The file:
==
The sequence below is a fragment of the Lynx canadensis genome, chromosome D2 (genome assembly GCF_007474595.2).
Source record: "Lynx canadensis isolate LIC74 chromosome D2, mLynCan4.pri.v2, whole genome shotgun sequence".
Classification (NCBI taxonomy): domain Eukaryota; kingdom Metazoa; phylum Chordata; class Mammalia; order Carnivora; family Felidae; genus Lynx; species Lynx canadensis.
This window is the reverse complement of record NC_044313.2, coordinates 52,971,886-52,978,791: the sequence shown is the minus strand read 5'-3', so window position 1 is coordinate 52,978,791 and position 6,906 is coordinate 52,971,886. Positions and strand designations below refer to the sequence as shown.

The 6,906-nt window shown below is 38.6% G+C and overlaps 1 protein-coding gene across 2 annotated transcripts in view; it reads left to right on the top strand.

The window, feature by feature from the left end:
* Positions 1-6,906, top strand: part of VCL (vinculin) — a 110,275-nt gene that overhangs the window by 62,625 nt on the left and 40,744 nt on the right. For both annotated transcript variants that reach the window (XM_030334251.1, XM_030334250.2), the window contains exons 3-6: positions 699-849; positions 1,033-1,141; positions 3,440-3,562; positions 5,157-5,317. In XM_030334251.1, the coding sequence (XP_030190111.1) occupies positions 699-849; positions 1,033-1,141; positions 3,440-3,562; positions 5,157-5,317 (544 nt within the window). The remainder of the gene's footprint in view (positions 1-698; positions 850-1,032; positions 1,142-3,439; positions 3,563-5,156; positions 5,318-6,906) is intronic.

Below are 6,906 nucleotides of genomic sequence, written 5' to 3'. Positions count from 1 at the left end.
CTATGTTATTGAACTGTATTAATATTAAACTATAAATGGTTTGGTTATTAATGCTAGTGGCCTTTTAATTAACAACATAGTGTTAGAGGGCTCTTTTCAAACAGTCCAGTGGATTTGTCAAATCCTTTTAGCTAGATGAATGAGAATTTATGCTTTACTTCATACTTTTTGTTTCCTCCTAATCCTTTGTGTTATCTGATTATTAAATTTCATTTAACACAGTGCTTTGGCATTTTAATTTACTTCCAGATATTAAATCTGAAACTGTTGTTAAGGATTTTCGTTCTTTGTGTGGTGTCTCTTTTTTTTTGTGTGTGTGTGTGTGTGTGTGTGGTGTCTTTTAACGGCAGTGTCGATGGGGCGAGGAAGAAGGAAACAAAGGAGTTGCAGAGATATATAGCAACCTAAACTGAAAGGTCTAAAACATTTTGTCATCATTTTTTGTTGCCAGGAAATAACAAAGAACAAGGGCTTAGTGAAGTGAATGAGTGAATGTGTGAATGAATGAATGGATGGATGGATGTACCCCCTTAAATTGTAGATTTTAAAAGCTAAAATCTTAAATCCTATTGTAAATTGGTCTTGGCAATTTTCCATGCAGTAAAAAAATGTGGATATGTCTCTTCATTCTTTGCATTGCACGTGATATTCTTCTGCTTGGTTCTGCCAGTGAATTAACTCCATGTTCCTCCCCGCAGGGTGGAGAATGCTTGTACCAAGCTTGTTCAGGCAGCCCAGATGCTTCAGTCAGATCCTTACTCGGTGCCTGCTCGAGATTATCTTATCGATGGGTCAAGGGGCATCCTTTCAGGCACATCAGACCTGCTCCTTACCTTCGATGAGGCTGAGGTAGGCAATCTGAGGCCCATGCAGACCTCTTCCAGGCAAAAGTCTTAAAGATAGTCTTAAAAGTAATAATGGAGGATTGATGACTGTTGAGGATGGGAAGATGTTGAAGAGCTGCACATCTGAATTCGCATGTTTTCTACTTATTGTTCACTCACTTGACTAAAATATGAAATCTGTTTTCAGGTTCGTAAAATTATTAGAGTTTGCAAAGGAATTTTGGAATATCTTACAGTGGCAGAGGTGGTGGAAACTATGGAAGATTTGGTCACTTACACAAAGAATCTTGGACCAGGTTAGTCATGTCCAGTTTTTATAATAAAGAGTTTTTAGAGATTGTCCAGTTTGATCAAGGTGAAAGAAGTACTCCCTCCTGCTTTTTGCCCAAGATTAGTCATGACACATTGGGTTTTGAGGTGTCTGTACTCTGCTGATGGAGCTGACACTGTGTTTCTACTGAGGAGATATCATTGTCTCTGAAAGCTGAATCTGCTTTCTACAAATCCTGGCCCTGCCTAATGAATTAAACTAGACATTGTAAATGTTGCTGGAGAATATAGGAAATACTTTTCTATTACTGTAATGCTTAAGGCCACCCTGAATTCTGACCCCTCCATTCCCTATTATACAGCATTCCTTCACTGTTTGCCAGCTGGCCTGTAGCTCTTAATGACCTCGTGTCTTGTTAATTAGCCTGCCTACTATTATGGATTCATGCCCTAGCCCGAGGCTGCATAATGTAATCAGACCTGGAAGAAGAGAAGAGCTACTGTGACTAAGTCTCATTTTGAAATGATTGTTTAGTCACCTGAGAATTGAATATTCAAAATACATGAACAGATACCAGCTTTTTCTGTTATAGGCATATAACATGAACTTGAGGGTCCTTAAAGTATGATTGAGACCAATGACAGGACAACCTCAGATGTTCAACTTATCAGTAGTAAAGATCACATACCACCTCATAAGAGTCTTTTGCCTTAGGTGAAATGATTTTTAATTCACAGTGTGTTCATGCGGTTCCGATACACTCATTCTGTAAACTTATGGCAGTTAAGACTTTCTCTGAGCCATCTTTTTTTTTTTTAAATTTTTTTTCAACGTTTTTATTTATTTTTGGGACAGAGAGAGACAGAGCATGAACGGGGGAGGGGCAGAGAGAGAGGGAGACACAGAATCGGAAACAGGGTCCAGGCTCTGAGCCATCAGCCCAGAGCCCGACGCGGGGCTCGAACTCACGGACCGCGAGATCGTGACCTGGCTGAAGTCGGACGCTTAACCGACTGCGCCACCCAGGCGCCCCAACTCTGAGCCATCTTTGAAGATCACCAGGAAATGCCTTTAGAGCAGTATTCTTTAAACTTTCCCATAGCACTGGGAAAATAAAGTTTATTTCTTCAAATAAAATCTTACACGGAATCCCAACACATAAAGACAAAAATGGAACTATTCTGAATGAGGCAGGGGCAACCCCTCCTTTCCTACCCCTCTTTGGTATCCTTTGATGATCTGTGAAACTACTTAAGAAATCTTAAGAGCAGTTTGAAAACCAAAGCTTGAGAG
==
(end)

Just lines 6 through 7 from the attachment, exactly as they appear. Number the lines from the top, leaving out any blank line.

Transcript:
The window, feature by feature from the left end:
* Positions 1-6,906, top strand: part of VCL (vinculin) — a 110,275-nt gene that overhangs the window by 62,625 nt on the left and 40,744 nt on the right. For both annotated transcript variants that reach the window (XM_030334251.1, XM_030334250.2), the window contains exons 3-6: positions 699-849; positions 1,033-1,141; positions 3,440-3,562; positions 5,157-5,317. In XM_030334251.1, the coding sequence (XP_030190111.1) occupies positions 699-849; positions 1,033-1,141; positions 3,440-3,562; positions 5,157-5,317 (544 nt within the window). The remainder of the gene's footprint in view (positions 1-698; positions 850-1,032; positions 1,142-3,439; positions 3,563-5,156; positions 5,318-6,906) is intronic.